Fortunately, or should I say miraculously, I was at loose ends.  I had been planning to transfer to a Christian college in Arkansas where my boyfriend since high school went.  We had decided the long distance relationship was too tough.  I was in finals of my sophomore year when he got back from college for the summer, and I had the overwhelming feeling that we were not meant to be together.  It made no sense at the time, but after praying I realized my choice to break up was clear.  I called to tell my mom the news and there was no answer.  I remember telling my roommate that I felt something was wrong with my mom and I was worried she was in the hospital.  I wasn’t shocked when my dad finally called and told me that this was in fact the truth.  It was good to get to Arizona to be able to support my family. Everything quickly fell into place as I transferred to ASU, made lots of great friends at the college group at church and was able to watch my All-State sister play basketball her senior year in high school and win the championship.  My mom had passed the rigorous tests to be placed on the heart donor list.  My perfectionist mom had to let go of the reins and let her messy daughter learn to clean, cook meals and grocery shop.  Before, this was not allowed!  Now, she had no choice. 

 Spring break was nearing and our church was planning a trip to Mexico to build houses.  My sister was set to go and I really wanted to as well.  My mom seemed reluctant for us to go and I strongly felt that I needed to stay close to home.  It was in the middle of Spring Break and I was in my room talking to a friend on the phone when I felt I should go check on my mom.  I went in the kitchen where I found her lying on the floor.  She was not breathing.  I grabbed for the phone and called 911 and started my feeble attempts at CPR.  She was turning blue before my eyes, but help arrived quickly.  I called my dad to let him know what happened.  In the meantime, I prayed and felt oddly surreal as I saw the ambulance off and waited for my dad to arrive to take me to the hospital.  I felt surrounded in absolute peace which made no sense to my worry wart self.  The scripture: Thou wilt keep him in perfect peace, whose mind is stayed on thee: because he trusteth in thee had been running through my mind through the entire ordeal.  I hadn’t realized I had memorized it before and then I remembered a small wall plaque in our kitchen.  The verse was Isaiah 26:3 and basically says when we trust and focus on God, He will bring us perfect peace.  I can attest to that fact.  Here I was in the most traumatic experience of my life and I felt utterly calm.  I would continue to feel God’s real comfort and peace in the many hard months ahead.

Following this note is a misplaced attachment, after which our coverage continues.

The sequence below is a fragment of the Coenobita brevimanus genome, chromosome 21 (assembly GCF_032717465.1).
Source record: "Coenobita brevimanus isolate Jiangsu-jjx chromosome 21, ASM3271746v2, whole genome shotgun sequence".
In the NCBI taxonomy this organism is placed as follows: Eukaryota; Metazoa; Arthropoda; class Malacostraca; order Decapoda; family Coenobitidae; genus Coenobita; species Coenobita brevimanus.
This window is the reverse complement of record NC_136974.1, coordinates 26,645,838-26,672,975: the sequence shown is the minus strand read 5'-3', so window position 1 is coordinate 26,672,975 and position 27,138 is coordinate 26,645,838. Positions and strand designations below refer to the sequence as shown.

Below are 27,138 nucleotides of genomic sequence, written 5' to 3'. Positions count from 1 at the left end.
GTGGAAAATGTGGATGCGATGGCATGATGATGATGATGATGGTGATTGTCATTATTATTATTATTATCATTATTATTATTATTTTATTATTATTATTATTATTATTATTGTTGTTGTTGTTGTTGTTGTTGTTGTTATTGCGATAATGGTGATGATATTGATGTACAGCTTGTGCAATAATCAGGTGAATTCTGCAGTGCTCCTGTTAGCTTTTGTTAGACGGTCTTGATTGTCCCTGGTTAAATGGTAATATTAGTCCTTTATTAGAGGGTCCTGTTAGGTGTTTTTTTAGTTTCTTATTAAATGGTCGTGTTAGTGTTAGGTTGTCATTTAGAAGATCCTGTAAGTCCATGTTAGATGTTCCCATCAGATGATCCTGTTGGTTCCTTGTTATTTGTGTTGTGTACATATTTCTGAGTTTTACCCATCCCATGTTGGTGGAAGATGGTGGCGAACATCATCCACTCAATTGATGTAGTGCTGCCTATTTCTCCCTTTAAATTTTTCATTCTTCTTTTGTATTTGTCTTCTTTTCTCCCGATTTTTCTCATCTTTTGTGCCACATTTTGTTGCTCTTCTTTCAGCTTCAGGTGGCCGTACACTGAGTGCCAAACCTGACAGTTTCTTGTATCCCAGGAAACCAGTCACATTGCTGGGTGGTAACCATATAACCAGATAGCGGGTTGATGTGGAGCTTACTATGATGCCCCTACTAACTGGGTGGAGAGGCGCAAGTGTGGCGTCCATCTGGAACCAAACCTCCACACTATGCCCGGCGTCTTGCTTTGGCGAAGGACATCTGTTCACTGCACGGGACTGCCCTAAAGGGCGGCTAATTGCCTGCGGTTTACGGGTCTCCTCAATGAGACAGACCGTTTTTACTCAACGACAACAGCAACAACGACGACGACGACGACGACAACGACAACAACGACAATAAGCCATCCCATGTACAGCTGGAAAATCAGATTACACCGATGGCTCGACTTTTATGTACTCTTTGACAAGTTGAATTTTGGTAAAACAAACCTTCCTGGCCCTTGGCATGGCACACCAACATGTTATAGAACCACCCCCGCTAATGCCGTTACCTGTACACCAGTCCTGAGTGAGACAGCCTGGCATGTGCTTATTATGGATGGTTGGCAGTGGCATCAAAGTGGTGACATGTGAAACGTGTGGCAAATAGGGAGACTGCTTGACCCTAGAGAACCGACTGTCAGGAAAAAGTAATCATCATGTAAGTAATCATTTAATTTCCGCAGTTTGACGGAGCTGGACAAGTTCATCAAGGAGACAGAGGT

My mom ended up being revived at some point, but she was in a coma for a few days.  The concern was that she would have brain damage because from talking with me, they estimated she had been without air for 5-8 minutes.  Our fears were confirmed when she did awaken.  She did remember us but was very confused and sometimes thought my sister and I were still small children and she forgot that her dad was dead and other important things.  It would be like she was learning things for the first time every time we told her that her father had died.  She didn’t seem to have any short term memory.  It was kind of like the classic Saturday Night Live skit that Tom Hanks did about the guy with no short term memory.  It’s funny to watch on T.V., but no fun in real life.  She also couldn’t be trusted to be alone.  She would pull IVs out.  She even pulled the feeding tube out of her nose and when the nurse asked her, she denied it even though she had it in her hand.  She was very sweet, innocent, and childlike in this state and a favorite with the nurses.